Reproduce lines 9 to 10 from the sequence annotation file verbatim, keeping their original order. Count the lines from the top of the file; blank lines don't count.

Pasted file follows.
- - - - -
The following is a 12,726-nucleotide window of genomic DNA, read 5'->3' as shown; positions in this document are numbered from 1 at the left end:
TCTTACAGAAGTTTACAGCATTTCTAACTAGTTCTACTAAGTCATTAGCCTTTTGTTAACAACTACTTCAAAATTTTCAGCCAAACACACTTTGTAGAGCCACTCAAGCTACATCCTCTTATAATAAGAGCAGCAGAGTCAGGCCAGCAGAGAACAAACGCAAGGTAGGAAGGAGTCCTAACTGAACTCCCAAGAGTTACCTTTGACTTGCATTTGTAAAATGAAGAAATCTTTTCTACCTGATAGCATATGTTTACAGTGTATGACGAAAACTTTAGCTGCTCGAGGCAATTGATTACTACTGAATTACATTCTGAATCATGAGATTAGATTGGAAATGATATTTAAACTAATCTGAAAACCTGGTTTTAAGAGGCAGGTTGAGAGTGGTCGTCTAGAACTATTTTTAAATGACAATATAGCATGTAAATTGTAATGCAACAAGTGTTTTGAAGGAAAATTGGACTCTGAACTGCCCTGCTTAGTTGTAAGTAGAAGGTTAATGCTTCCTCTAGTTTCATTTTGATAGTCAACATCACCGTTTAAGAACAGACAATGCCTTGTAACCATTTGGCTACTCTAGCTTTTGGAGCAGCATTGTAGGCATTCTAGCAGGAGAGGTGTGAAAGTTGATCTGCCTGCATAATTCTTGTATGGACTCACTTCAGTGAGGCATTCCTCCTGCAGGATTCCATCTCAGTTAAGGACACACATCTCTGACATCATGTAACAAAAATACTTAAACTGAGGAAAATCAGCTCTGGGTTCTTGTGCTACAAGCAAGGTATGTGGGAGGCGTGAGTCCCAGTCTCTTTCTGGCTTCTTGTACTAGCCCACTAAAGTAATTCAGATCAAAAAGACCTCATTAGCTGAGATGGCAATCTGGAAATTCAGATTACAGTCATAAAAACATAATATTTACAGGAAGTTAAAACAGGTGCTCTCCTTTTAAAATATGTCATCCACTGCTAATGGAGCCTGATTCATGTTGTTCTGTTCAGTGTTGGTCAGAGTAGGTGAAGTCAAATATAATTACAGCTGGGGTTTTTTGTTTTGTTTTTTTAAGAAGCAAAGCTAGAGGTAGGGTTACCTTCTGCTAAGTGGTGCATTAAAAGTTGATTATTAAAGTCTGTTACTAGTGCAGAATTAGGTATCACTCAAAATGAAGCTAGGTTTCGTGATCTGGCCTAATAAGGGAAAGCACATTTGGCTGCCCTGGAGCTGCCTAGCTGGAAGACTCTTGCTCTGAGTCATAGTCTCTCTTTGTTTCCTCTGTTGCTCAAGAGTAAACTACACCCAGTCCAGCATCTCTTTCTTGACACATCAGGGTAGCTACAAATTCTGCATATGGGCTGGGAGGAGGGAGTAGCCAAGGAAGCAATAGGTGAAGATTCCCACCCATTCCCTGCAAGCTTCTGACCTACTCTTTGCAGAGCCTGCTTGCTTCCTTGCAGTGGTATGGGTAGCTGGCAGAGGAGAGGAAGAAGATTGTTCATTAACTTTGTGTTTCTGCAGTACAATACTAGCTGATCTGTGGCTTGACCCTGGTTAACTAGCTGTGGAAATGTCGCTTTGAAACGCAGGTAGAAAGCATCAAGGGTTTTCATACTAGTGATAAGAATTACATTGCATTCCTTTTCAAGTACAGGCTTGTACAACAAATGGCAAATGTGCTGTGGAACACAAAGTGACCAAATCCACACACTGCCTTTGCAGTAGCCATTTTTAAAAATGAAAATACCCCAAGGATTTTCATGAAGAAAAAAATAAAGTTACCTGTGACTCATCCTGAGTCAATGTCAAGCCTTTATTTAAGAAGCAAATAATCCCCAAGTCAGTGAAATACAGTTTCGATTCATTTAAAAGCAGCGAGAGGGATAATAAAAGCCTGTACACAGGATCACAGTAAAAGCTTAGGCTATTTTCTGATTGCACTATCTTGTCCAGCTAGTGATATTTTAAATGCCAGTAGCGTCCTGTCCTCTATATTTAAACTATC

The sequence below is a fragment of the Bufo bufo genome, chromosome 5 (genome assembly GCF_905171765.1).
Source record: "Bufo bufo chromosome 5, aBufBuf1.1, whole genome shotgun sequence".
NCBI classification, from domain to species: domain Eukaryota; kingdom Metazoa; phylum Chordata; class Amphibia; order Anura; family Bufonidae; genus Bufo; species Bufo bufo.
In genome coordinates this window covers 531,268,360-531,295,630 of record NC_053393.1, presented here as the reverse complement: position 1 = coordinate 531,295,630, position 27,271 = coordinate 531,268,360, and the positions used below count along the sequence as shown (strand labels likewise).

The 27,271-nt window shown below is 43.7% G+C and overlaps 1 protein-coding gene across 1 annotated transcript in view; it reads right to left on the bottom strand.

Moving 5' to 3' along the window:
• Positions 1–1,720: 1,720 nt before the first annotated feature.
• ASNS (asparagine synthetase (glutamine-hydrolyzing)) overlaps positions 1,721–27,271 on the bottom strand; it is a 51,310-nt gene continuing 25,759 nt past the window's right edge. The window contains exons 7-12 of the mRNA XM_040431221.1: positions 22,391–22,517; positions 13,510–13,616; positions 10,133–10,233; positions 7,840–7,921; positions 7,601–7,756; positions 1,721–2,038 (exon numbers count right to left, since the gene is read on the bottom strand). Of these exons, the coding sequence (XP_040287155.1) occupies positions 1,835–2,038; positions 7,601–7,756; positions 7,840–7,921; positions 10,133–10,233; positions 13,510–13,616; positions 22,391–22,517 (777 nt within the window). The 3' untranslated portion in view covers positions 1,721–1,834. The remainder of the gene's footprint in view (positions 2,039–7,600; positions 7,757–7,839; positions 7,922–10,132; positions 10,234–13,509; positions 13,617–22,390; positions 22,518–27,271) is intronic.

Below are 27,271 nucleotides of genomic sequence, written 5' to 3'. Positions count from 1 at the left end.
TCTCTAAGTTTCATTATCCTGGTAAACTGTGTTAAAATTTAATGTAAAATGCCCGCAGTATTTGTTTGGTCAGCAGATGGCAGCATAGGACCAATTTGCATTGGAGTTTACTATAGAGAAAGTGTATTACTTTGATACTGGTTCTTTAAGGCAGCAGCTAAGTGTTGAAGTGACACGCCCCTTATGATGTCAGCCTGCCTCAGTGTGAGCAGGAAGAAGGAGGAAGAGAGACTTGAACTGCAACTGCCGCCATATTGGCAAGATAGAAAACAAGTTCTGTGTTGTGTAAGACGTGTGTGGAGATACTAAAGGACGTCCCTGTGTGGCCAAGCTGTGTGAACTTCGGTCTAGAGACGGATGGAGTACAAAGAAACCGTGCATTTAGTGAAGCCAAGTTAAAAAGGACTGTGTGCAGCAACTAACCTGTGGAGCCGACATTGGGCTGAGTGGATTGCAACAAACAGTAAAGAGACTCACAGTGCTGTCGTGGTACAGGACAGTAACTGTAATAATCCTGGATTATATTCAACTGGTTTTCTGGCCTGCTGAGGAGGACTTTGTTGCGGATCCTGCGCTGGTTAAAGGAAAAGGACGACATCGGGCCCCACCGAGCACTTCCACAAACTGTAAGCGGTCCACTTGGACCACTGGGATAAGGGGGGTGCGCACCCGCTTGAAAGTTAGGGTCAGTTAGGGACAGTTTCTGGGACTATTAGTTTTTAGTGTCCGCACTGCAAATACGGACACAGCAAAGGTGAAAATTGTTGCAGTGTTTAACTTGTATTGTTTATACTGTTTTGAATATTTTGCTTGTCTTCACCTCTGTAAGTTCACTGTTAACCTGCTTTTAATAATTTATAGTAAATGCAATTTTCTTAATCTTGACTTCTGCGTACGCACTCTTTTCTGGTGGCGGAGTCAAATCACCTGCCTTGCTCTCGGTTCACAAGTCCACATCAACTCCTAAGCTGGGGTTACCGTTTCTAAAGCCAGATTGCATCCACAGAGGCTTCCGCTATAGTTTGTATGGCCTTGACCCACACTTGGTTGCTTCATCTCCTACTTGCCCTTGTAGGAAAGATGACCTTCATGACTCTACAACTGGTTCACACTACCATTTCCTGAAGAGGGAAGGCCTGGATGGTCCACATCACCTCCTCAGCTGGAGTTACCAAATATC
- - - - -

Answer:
• Positions 1–1,720: 1,720 nt before the first annotated feature.
• ASNS (asparagine synthetase (glutamine-hydrolyzing)) overlaps positions 1,721–27,271 on the bottom strand; it is a 51,310-nt gene continuing 25,759 nt past the window's right edge. The window contains exons 7-12 of the mRNA XM_040431221.1: positions 22,391–22,517; positions 13,510–13,616; positions 10,133–10,233; positions 7,840–7,921; positions 7,601–7,756; positions 1,721–2,038 (exon numbers count right to left, since the gene is read on the bottom strand). Of these exons, the coding sequence (XP_040287155.1) occupies positions 1,835–2,038; positions 7,601–7,756; positions 7,840–7,921; positions 10,133–10,233; positions 13,510–13,616; positions 22,391–22,517 (777 nt within the window). The 3' untranslated portion in view covers positions 1,721–1,834. The remainder of the gene's footprint in view (positions 2,039–7,600; positions 7,757–7,839; positions 7,922–10,132; positions 10,234–13,509; positions 13,617–22,390; positions 22,518–27,271) is intronic.